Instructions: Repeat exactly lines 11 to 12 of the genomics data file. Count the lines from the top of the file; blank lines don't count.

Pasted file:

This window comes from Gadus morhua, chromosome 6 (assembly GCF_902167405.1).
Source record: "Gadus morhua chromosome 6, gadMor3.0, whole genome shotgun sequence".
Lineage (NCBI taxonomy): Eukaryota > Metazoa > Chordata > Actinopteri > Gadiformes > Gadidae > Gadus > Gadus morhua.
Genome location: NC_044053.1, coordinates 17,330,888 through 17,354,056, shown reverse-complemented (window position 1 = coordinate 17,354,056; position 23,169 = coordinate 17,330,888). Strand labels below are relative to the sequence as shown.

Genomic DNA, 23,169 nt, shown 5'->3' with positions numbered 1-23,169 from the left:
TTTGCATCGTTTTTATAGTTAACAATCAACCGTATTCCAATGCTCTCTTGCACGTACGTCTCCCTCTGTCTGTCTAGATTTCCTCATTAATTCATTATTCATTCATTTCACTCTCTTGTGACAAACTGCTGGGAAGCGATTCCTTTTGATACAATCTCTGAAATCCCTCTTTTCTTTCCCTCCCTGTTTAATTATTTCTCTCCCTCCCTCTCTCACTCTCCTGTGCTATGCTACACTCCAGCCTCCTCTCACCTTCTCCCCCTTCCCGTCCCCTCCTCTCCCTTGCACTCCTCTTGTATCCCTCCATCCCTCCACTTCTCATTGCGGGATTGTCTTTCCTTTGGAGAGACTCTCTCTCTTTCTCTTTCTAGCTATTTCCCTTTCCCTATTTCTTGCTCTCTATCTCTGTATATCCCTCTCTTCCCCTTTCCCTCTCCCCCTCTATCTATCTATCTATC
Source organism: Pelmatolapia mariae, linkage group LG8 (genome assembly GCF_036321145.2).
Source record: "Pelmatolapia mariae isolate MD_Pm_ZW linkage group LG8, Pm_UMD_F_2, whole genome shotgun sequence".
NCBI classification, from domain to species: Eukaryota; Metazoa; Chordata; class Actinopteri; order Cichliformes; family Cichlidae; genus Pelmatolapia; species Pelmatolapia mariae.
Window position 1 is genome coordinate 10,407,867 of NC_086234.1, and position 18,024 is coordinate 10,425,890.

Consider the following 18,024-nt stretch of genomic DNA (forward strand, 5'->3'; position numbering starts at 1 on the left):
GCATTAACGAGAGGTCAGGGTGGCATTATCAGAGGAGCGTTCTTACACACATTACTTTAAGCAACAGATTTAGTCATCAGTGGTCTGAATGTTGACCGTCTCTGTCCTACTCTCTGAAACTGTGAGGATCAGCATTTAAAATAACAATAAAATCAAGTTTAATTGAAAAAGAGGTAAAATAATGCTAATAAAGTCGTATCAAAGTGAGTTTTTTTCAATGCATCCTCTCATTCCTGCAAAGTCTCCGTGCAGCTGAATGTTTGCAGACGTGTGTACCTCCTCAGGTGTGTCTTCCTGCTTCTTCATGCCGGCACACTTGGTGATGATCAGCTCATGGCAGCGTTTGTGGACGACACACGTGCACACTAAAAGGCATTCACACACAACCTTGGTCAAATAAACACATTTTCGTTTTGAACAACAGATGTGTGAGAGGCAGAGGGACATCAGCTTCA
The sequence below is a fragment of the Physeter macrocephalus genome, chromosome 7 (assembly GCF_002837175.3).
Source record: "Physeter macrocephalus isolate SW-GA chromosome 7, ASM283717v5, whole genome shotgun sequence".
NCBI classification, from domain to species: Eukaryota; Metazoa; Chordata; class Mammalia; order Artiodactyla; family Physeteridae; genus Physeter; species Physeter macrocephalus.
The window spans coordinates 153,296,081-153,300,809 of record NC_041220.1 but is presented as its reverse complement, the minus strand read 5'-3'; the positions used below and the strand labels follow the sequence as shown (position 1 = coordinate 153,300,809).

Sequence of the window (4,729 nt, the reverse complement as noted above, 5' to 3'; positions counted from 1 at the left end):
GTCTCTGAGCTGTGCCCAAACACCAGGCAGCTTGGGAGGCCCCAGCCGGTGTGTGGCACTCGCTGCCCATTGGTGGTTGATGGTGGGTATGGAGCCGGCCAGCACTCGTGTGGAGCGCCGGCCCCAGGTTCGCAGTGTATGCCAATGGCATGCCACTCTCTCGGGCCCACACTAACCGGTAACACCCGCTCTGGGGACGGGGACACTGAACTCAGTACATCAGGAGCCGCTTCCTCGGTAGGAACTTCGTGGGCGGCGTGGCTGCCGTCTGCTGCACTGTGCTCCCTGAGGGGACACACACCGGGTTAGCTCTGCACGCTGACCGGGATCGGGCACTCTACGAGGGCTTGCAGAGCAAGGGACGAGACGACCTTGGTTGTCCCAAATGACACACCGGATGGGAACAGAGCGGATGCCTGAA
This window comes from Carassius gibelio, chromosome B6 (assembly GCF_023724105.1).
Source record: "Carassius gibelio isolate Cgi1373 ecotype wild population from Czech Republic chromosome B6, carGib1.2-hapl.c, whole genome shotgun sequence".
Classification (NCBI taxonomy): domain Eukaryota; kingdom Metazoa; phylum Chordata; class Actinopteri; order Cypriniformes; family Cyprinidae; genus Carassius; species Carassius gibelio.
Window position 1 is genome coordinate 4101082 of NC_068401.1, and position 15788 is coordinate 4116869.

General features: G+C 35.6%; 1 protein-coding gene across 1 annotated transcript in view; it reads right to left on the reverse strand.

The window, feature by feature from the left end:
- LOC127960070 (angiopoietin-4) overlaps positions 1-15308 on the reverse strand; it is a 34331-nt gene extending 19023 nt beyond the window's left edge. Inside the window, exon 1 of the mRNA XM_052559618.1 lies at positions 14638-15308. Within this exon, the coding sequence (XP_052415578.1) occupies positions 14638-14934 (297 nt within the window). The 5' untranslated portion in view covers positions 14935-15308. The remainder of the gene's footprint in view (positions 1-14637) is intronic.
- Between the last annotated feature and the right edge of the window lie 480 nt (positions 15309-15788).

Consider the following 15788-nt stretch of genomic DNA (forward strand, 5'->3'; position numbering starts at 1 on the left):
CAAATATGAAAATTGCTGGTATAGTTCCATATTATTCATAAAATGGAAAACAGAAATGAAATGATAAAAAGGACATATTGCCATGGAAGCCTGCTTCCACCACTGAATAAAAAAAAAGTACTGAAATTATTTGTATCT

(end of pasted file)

Consider the following 18,024-nt stretch of genomic DNA (forward strand, 5'->3'; position numbering starts at 1 on the left):
GCATTAACGAGAGGTCAGGGTGGCATTATCAGAGGAGCGTTCTTACACACATTACTTTAAGCAACAGATTTAGTCATCAGTGGTCTGAATGTTGACCGTCTCTGTCCTACTCTCTGAAACTGTGAGGATCAGCATTTAAAATAACAATAAAATCAAGTTTAATTGAAAAAGAGGTAAAATAATGCTAATAAAGTCGTATCAAAGTGAGTTTTTTTCAATGCATCCTCTCATTCCTGCAAAGTCTCCGTGCAGCTGAATGTTTGCAGACGTGTGTACCTCCTCAGGTGTGTCTTCCTGCTTCTTCATGCCGGCACACTTGGTGATGATCAGCTCATGGCAGCGTTTGTGGACGACACACGTGCACACTAAAAGGCATTCACACACAACCTTGGTCAAATAAACACATTTTCGTTTTGAACAACAGATGTGTGAGAGGCAGAGGGACATCAGCTTCA